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Vector line integral notation.

  1. Mar 10, 2013 #1
    Hey, I'm studying for a physics degree and have a general curiosity about vector calculus. Having learned about surface and line integrals for scalar functions in multivariable calculus I've been having some issues translating them into vector calculus. Though conceptually I haven't had much trouble yet I find myself struggling to interpret some notation.

    My main concern concerns have been with [itex]\vec{dl}[/itex] (I've sometimes seen it written [itex]\vec{dr}[/itex]) and [itex]\vec{ds}[/itex]. I've encountered [itex]dl[/itex] as a scalar when doing line integrals but not as a vector. After much searching I was able to discover that the vector [itex]\vec{ds}[/itex] is equal to [itex]ds\mathbf{\hat{n}}[/itex] where n is the unit vector normal to the surface. But I've still not been able to find such a definition for [itex]\vec{dl}[/itex]. I would appreciate if anyone could shed some light on what this actually is.
     
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  3. Mar 10, 2013 #2

    vela

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    Hmm, can you give an example of a line integral where you didn't have something like ##d\vec{l}## or ##d\vec{r}##?

    There's nothing too mysterious going on here: ##d\vec{r} = dx\,\hat{i} + dy\,\hat{j} + dz\,\hat{k}##. If you have a vector field ##\vec{F} = F_x\,\hat{i} + F_y\,\hat{j} + F_z\,\hat{k}##, then you get ##\vec{F}\cdot d\vec{r} = F_x\,dx + F_y\,dy + F_z\,dz##
     
  4. Mar 10, 2013 #3

    LCKurtz

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    Suppose you have a force field ##\vec F(x,y,z)## and a curve parameterized by ##\vec r(t) =\langle x(t),y(t),z(t)\rangle,\ a\le t \le b##. Since ##\frac {d\vec r}{dt}## is parallel to the curve, if you want to calculate the work done by the force moving along the curve you would calculate the integral$$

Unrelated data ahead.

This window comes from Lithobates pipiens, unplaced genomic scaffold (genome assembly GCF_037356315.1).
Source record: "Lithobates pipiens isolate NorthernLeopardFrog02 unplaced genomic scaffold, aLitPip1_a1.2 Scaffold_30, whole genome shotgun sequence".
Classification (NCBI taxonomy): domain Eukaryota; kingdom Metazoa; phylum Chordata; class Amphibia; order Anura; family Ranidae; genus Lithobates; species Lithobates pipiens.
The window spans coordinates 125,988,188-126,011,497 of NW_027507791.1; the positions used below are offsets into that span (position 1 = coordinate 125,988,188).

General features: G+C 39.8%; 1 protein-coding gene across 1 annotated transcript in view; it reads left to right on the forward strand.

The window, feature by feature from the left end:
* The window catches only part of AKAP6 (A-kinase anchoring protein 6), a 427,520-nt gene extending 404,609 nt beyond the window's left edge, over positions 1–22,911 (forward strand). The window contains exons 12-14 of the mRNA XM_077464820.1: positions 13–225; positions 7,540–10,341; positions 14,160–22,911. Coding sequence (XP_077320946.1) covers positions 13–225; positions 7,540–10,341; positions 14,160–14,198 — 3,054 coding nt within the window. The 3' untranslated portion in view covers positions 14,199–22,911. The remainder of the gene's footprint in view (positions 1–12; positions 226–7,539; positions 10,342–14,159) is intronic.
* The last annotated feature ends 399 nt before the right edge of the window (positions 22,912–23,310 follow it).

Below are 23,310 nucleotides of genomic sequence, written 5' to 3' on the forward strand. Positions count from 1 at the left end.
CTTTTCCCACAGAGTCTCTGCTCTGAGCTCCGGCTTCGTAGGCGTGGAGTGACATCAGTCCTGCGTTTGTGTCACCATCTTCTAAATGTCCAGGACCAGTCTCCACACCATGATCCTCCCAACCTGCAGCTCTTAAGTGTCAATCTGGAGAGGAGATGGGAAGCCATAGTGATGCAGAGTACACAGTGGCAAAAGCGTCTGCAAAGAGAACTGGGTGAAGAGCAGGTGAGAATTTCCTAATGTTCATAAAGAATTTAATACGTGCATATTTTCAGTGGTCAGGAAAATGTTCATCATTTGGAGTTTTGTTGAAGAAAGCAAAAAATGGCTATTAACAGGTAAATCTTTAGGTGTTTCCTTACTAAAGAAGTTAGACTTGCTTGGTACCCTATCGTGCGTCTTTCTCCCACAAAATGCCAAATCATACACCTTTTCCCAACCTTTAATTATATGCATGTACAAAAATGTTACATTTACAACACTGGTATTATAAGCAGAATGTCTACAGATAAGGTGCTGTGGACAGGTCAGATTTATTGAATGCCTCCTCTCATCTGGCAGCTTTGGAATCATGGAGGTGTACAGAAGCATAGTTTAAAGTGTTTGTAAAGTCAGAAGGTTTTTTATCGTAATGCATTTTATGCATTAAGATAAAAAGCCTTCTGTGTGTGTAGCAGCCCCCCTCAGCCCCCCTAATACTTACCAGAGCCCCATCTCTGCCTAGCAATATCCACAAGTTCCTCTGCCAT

W=\int_a^b \vec F(x(t),y(t),z(t))\cdot \frac{d\vec r}{dt}\, dt
    =\int_a^b \vec F(x(t),y(t),z(t))\cdot \langle \frac{dx}{dt},\frac {dy}{dt}\frac{dz}{dt}\rangle\, dt$$
    This is sometimes written in the differential form, using ##\frac{d\vec r}{dt}dt=d\vec r## and ##\frac{dx}{dt}dt = dx## etc, as ##\int_C\vec F \cdot d\vec r##. You can think of ##d\vec r = \langle dx, dy,dz\rangle##. Whatever notation you use, remember that it means ##\int_a^b\vec F \cdot \frac {d\vec r}{dt}\, dt##.
    For surface integrals, it is a good idea to use capital "##S##" as in ##d\vec S = \hat n\cdot dS## so as not to confuse arc length notation with surface area notation.
     
  5. Mar 10, 2013 #4


    One of the example questions I have is.
    Evaluate [itex]\oint \vec{a}\cdot \vec{dl} [/itex] around the circle [itex]x^{2} +y^{2}=b^{2}[/itex] for [itex]\vec{a}=\frac{\vec{r}}{r^{3}}[/itex]. Where r has its usual meaning is spherical polars.

    It's nothing complicated I was just never taught what [itex]\vec{dl}[/itex] actually is when represented as a vector, and can't find it anywhere in my notes.

    My first instinct was to assume that since [itex]\vec{ds}[/itex] is just [itex]ds\mathbf{\hat{n}}[/itex] then [itex]\vec{dl}[/itex] would just be a scalar line element (which in polars I figured would be [itex]rd\phi[/itex]) multiplied by a vector normal to the contour, ie [itex]\mathbf{\hat{r}}[/itex] but after I did the line integral I tried to verify it using stokes theorem only to find that the curl of a is zero. I'm almost certain this is because of the assumption I made on the definition of the vector dl.
     
  6. Mar 10, 2013 #5

    vela

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    You can think of it similarly to ##d\vec{S}## except that ##d\vec{l}## is tangent, not normal, to the contour and has magnitude ds. It's a little piece of the contour.
     
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